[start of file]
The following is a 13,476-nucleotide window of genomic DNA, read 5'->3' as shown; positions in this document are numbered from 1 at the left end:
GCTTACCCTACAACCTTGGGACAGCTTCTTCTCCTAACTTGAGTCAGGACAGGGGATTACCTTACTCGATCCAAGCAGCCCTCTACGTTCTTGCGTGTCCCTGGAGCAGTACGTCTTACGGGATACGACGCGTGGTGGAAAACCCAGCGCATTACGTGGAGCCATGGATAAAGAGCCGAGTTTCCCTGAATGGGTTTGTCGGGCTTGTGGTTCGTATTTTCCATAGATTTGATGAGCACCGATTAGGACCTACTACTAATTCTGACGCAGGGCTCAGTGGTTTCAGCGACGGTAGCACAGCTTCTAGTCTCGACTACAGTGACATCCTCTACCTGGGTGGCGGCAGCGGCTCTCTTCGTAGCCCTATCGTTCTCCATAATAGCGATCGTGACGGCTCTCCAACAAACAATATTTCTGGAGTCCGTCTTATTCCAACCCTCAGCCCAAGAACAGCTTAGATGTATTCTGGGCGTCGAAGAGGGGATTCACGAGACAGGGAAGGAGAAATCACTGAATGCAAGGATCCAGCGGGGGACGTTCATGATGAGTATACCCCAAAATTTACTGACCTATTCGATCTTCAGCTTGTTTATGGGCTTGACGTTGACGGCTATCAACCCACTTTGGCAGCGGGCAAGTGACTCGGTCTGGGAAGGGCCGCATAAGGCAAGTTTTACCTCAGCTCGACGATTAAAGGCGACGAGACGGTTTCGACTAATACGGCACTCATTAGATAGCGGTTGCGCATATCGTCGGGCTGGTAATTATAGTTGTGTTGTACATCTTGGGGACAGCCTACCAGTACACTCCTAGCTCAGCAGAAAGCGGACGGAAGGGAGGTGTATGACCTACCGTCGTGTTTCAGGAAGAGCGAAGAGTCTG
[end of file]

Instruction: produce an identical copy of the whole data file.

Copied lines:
The following is a 13,476-nucleotide window of genomic DNA, read 5'->3' as shown; positions in this document are numbered from 1 at the left end:
GCTTACCCTACAACCTTGGGACAGCTTCTTCTCCTAACTTGAGTCAGGACAGGGGATTACCTTACTCGATCCAAGCAGCCCTCTACGTTCTTGCGTGTCCCTGGAGCAGTACGTCTTACGGGATACGACGCGTGGTGGAAAACCCAGCGCATTACGTGGAGCCATGGATAAAGAGCCGAGTTTCCCTGAATGGGTTTGTCGGGCTTGTGGTTCGTATTTTCCATAGATTTGATGAGCACCGATTAGGACCTACTACTAATTCTGACGCAGGGCTCAGTGGTTTCAGCGACGGTAGCACAGCTTCTAGTCTCGACTACAGTGACATCCTCTACCTGGGTGGCGGCAGCGGCTCTCTTCGTAGCCCTATCGTTCTCCATAATAGCGATCGTGACGGCTCTCCAACAAACAATATTTCTGGAGTCCGTCTTATTCCAACCCTCAGCCCAAGAACAGCTTAGATGTATTCTGGGCGTCGAAGAGGGGATTCACGAGACAGGGAAGGAGAAATCACTGAATGCAAGGATCCAGCGGGGGACGTTCATGATGAGTATACCCCAAAATTTACTGACCTATTCGATCTTCAGCTTGTTTATGGGCTTGACGTTGACGGCTATCAACCCACTTTGGCAGCGGGCAAGTGACTCGGTCTGGGAAGGGCCGCATAAGGCAAGTTTTACCTCAGCTCGACGATTAAAGGCGACGAGACGGTTTCGACTAATACGGCACTCATTAGATAGCGGTTGCGCATATCGTCGGGCTGGTAATTATAGTTGTGTTGTACATCTTGGGGACAGCCTACCAGTACACTCCTAGCTCAGCAGAAAGCGGACGGAAGGGAGGTGTATGACCTACCGTCGTGTTTCAGGAAGAGCGAAGAGTCTG